Seaford, DE --- Trainer Justin Brenneman was scrolling through an online listing of horses for sale when one name brought him to a stop. Winbak Red. The old trotter instantly brought to mind Brenneman’s childhood at Ocean Downs. There he’d grown up, learning the ins and outs of harness racing from trainers and grooms with decades of experience with Standardbreds. It was there he watched Winbak Red transform from a green 3-year-old to an open trotter for trainer Richard Ringler. And so Brenneman had no qualms about selling his only racehorse to buy Winbak Red, now 12, for $2,000 with partner John Barth. “I’ve always liked old classy horses,” he said. “Most of them like to race and they like to win.” Brenneman, 25, purchased Winbak Red (Muscles Yankee-Red Oak’s Angel) the first week of March. The trotter had spent the winter racing at Miami Valley Raceway. Though he managed a win in 2:00.1 on Feb. 8, Winbak Red came back to trot a mile in 2:07 in a $5,000 claimer the following week. He raced once more in Ohio, finishing fourth in 2:03.2, before heading east. Brenneman was optimistic he’d be able to get the horse back on track. “He was sound so I thought I could make a couple changes to help him,” he said. Brenneman, who works for a trainer in Delaware and usually keeps a horse or two of his own on the side, said the first thing he did was change Winbak Red’s shoeing -- back to the way it was when the trotter was winning the open at Harrington Raceway. “I put four aluminums on with toe weights in the front the way Richie (Ringler) used to,” Brenneman said. Eager to keep the horse off the qualifying list, he put him in at Rosecroft Raceway two weeks after buying him. Brenneman figured if nothing else the trotter, who raced in the snow in Ohio, would pick up a few seconds just by racing in the more moderate temperatures of his home state. Winbak Red did more than that. He came from behind for driver Frank Milby to win by four lengths in 1:56.3. “I thought he’d trot more than he was out there (in Ohio) but I didn’t think he’d go in 1:56,” Brenneman said. If he was impressed then, he was even more impressed the following week when Winbak Red came back to win against some of the track’s top trotters in 1:56. “He was in tougher but Frank (Milby) said he was very handy,” Brenneman said. For Brenneman it was simply validation of his respect for “classy old horses.” Winbak Red has made every year of his decade-long career a winning one. The trotter won his first race at Rosecroft Raceway in 2006 as a 3-year-old. He stayed in the Mid-Atlantic area for several years, winning races at Harrington and Dover, where he set a then lifetime mark of 1:55.3 as a 5-year-old. Winbak Red had the best year of his long career in 2011 with a move to the Empire State. The trotter won 14 times and earned $101,820 -- nearly a quarter of his lifetime earnings -- that year alone. He set a new lifetime mark of 1:55.1 the following year at Pocono Downs but has slowed down since. Brenneman is hopeful though that these latest wins are a sign of more to come. Though Winbak Red made just $7,906 last year, the trotter has already earned $8,385 in 2015 with just eight starts. Brenneman plans to start racing him at Harrington Raceway later this month. In the meantime, he’s letting him enjoy some time off in the field. “I just try to keep him happy,” Brenneman said. by Charlene Sharpe, USTA Web Newsroom Senior Correspondent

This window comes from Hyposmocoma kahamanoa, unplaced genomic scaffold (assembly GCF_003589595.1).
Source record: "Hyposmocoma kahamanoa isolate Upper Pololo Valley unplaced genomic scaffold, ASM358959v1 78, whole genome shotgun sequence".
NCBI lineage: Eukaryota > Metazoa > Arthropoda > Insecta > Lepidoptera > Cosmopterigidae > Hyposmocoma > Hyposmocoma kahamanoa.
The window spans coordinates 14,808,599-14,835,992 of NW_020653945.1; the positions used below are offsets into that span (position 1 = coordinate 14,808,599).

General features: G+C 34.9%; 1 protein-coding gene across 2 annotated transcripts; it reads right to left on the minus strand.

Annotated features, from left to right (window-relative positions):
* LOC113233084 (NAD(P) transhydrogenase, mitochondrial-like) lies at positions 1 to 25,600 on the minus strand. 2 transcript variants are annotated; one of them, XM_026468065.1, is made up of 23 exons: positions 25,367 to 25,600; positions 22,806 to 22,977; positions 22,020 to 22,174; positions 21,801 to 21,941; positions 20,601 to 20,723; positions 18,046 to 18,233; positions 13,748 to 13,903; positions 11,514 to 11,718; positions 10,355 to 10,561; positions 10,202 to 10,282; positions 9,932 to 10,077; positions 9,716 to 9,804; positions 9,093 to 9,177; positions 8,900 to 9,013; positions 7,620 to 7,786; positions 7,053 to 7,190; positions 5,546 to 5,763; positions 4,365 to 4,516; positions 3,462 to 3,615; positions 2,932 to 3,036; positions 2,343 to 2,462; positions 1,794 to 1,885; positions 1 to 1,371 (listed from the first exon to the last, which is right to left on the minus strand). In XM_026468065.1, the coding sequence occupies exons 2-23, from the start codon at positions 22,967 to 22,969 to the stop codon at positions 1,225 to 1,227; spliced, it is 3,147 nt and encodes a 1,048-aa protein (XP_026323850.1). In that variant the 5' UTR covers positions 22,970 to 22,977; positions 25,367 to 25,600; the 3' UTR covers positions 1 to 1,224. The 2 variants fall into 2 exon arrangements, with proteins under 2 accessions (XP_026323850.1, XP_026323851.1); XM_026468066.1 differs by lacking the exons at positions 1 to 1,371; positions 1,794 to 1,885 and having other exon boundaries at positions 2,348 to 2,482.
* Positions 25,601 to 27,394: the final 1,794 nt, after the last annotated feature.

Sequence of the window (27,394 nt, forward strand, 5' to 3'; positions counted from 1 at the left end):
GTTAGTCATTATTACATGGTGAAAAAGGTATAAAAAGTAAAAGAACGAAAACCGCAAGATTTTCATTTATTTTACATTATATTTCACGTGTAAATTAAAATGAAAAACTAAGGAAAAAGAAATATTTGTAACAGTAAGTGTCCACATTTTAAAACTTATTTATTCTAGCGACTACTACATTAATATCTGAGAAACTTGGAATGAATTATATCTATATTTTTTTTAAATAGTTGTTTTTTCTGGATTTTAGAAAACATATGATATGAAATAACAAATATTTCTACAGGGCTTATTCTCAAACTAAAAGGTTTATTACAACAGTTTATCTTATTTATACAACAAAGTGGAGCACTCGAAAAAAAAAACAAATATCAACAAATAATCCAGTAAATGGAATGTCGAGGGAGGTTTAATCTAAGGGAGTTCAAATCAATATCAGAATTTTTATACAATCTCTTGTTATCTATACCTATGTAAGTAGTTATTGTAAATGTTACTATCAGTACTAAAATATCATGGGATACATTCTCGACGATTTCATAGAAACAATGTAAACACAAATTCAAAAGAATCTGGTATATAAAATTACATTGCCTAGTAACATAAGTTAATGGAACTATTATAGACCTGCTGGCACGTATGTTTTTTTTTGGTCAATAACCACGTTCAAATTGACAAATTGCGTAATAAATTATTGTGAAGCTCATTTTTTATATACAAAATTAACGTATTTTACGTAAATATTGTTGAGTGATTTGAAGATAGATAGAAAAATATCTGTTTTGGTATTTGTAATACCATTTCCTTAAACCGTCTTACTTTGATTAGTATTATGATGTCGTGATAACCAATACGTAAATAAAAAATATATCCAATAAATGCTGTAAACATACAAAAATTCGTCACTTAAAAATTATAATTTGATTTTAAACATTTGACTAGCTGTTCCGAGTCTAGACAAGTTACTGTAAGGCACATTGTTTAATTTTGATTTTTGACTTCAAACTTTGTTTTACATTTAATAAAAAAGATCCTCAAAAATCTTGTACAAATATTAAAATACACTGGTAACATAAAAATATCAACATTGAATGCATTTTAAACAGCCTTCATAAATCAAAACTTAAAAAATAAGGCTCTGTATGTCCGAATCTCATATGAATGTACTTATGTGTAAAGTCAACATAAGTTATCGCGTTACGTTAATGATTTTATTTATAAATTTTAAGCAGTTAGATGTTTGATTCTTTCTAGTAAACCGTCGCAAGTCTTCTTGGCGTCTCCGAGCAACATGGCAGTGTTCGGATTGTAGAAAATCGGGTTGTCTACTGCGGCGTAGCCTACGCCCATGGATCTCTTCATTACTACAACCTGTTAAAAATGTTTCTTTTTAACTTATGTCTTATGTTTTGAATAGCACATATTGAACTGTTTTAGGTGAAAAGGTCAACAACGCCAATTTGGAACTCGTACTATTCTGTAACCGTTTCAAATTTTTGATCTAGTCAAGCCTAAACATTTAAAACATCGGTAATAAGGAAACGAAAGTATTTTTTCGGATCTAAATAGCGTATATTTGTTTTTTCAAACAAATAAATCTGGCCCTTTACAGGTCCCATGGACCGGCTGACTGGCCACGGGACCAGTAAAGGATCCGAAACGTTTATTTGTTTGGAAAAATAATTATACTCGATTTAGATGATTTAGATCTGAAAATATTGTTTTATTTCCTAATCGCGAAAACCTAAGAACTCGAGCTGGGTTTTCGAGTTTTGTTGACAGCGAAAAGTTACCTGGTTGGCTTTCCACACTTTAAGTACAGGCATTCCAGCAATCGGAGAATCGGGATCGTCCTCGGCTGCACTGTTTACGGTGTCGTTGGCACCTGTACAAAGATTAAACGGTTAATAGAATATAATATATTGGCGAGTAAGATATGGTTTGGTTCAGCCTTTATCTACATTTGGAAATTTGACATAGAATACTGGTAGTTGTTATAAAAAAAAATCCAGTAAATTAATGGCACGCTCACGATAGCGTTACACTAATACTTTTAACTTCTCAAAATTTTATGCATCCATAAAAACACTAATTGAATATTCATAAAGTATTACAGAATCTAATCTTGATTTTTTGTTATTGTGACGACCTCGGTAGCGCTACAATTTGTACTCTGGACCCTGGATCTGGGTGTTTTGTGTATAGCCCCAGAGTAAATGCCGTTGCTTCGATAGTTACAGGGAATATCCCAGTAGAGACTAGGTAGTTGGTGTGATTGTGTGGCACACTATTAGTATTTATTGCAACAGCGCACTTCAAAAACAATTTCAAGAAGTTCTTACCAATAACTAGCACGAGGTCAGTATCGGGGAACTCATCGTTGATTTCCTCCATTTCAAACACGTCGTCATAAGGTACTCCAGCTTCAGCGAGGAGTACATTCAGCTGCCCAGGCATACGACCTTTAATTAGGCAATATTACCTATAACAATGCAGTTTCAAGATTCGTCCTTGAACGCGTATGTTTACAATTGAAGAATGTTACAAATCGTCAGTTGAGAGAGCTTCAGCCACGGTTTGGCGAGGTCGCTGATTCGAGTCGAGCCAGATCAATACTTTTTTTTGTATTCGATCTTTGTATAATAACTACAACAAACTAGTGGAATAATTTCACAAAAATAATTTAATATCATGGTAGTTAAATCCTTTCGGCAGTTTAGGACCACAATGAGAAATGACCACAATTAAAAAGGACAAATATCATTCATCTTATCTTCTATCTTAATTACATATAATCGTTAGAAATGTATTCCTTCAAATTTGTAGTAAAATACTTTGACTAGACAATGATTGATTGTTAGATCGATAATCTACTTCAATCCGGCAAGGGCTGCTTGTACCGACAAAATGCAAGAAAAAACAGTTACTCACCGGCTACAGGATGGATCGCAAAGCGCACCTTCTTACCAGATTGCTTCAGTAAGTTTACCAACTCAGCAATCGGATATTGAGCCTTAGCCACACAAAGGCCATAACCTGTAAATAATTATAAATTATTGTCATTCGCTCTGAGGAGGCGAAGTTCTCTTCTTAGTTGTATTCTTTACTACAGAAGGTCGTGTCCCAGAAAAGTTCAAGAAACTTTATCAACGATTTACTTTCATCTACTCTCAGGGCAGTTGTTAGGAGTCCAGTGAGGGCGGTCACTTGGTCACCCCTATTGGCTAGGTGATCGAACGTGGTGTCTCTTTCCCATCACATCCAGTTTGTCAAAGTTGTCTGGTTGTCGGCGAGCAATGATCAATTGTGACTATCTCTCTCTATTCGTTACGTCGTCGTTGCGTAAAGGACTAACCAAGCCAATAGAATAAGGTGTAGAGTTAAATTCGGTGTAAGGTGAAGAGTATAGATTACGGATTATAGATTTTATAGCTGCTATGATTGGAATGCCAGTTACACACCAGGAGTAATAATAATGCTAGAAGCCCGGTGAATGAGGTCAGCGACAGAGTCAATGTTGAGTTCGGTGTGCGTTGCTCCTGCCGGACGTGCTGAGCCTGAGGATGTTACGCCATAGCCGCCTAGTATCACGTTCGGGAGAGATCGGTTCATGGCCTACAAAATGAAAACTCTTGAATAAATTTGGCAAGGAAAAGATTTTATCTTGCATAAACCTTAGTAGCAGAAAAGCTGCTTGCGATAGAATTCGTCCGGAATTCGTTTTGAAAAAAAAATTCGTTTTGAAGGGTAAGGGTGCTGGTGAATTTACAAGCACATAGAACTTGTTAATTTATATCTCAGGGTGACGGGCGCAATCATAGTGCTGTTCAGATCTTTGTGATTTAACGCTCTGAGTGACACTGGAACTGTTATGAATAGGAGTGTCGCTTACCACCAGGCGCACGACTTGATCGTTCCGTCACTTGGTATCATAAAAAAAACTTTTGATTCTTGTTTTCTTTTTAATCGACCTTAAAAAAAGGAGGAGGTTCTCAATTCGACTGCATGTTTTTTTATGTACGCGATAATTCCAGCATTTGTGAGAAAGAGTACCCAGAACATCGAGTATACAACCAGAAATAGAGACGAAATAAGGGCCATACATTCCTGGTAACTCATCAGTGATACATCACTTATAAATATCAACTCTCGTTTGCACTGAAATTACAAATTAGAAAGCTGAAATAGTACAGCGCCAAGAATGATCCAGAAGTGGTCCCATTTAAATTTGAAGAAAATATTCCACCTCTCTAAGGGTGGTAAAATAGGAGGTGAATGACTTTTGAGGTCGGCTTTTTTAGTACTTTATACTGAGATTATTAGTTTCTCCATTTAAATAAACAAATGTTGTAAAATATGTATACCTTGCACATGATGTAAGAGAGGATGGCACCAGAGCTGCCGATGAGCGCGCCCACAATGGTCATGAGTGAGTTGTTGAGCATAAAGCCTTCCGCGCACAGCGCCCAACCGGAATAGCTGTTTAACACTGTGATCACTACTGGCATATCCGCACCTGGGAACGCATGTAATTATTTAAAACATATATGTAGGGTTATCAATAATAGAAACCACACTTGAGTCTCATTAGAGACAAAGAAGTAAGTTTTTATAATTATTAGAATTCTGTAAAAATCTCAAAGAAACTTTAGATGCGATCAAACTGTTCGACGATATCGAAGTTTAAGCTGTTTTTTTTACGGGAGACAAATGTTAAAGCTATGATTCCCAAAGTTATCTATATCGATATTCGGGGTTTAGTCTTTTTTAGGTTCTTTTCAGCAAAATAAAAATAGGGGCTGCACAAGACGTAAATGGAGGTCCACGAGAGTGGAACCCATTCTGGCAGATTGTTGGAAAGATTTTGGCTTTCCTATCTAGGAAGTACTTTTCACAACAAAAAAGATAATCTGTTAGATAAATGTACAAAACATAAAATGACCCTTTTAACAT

Seaford, DE --- This spring, unraced 3-year-old pacing filly River Runs Thru It was galloping around with a herd of broodmares. A relatively quick six months later, she’s won three of her last five starts and earned nearly $13,000. “She’s been doing everything right,” said Mike Patterson, the filly’s owner and trainer. River Runs Thru It (Riverboat King-TJ Run) won her most recent start at Dover Downs on Nov. 4, taking a new lifetime mark of 1:56.1. Patterson, a lifelong horseman, couldn’t have been prouder after watching his prize filly -- the only horse in his stable -- make a move from last to cross the wire first. She’s come a long way from the filly that left the broodmares to run up to the fence the first time Patterson saw her. He started working with River Runs Thru It, who he essentially got for free, in April. The filly is the sixth foal and fourth winner out of TJ Run p,1:54s ($157,031). Although she’d started training as a 2-year-old, she was turned out for the winter and had yet to return to jogging in 2014 when Patterson took her on. He admits the filly’s solid red coat made him hesitant. “I was a little prejudiced,” he said, adding that he had experience with a number of chestnut pacers by Riverboat King during his years working for trainer John Wagner and hadn’t been impressed. He further doubted his decision to begin training River Runs Thru It the first time he asked her to go a little faster than her preferred jogging pace. “I chirped to her and she flashed her tail,” he said. “I thought, ‘oh great she’s temperamental.’” The filly seemed happy enough to jog though, so Patterson kept going with her, eventually beginning to turn her the right way of the track for some training miles. Things went well until she got stuck at 2:20. Patterson, who stables at Les Givens’ farm in Seaford, credits Les and Brandon Givens with helping to get the filly down to qualifying time. With some training company and a few equipment changes, River Runs Thru It was ready for the races by July. She proved to be a little shaky at first, making breaks on and off at Ocean Downs throughout July and August, but Patterson says tighter hobbles and a few steady miles toward the end of the meet gave her confidence. “Once she found out she could do it she started wanting to do it,” Patterson said. The filly won her first race in 1:59.3 on Sept. 25 at Harrington Raceway for driver Tony Morgan, who has since become her regular reinsman. She followed that up with a second place finish from the eight hole two weeks later. On Oct. 16, she bested the non-winners of two competition, lowering her mark to 1:57.1. She rounded out her time at Harrington with a third place finish on Oct. 23. Patterson says she never faltered that night, in spite of the fact that she had a broken line pole dangling from her neck the entire mile. “I don’t think she’s had a bad race since she’s come to Delaware,” he said. Patterson, who was happy just to see River Runs Thru It get qualified, is thrilled to have seen her progress from a gangly, out-of-shape green filly to a steady, confident racehorse earning checks every week. While she didn’t have the stakes success some of his past horses, including Mad Libs p,1:53.4z ($237,549) and Shaaga p,1:55.2f ($72,527) had, she’s made his time worthwhile. “All horses are not made to be good 2-year-olds,” Patterson said. “Sometimes you just have to have patience and wait for them to grow up.” by Charlene Sharpe, USTA Web Newsroom Senior Correspondent